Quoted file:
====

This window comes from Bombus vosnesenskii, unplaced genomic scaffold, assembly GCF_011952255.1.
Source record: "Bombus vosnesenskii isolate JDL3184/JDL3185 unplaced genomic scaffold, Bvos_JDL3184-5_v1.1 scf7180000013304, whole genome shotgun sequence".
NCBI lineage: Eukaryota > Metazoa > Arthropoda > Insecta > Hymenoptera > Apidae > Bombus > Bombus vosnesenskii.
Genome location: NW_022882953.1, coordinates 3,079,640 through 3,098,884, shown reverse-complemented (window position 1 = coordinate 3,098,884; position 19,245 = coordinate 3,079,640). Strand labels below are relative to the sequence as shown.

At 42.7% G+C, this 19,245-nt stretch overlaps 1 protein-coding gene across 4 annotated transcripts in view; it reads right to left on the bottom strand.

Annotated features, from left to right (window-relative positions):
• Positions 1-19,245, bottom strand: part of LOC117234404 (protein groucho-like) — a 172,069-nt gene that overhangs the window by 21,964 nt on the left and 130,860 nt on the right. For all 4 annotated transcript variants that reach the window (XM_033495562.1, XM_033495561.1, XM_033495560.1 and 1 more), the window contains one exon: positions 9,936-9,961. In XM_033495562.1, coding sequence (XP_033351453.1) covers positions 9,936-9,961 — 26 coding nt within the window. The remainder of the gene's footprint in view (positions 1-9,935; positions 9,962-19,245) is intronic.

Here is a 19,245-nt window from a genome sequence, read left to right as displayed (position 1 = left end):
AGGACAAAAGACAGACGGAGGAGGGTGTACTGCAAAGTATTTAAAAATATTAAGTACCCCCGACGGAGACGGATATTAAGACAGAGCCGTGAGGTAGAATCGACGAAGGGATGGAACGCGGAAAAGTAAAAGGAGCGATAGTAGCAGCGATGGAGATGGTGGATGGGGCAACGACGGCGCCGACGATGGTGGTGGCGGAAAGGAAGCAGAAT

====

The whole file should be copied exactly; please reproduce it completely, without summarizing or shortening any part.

This window comes from Bombus vosnesenskii, unplaced genomic scaffold, assembly GCF_011952255.1.
Source record: "Bombus vosnesenskii isolate JDL3184/JDL3185 unplaced genomic scaffold, Bvos_JDL3184-5_v1.1 scf7180000013304, whole genome shotgun sequence".
NCBI lineage: Eukaryota > Metazoa > Arthropoda > Insecta > Hymenoptera > Apidae > Bombus > Bombus vosnesenskii.
Genome location: NW_022882953.1, coordinates 3,079,640 through 3,098,884, shown reverse-complemented (window position 1 = coordinate 3,098,884; position 19,245 = coordinate 3,079,640). Strand labels below are relative to the sequence as shown.

At 42.7% G+C, this 19,245-nt stretch overlaps 1 protein-coding gene across 4 annotated transcripts in view; it reads right to left on the bottom strand.

Annotated features, from left to right (window-relative positions):
• Positions 1-19,245, bottom strand: part of LOC117234404 (protein groucho-like) — a 172,069-nt gene that overhangs the window by 21,964 nt on the left and 130,860 nt on the right. For all 4 annotated transcript variants that reach the window (XM_033495562.1, XM_033495561.1, XM_033495560.1 and 1 more), the window contains one exon: positions 9,936-9,961. In XM_033495562.1, coding sequence (XP_033351453.1) covers positions 9,936-9,961 — 26 coding nt within the window. The remainder of the gene's footprint in view (positions 1-9,935; positions 9,962-19,245) is intronic.

Here is a 19,245-nt window from a genome sequence, read left to right as displayed (position 1 = left end):
AGGACAAAAGACAGACGGAGGAGGGTGTACTGCAAAGTATTTAAAAATATTAAGTACCCCCGACGGAGACGGATATTAAGACAGAGCCGTGAGGTAGAATCGACGAAGGGATGGAACGCGGAAAAGTAAAAGGAGCGATAGTAGCAGCGATGGAGATGGTGGATGGGGCAACGACGGCGCCGACGATGGTGGTGGCGGAAAGGAAGCAGAAT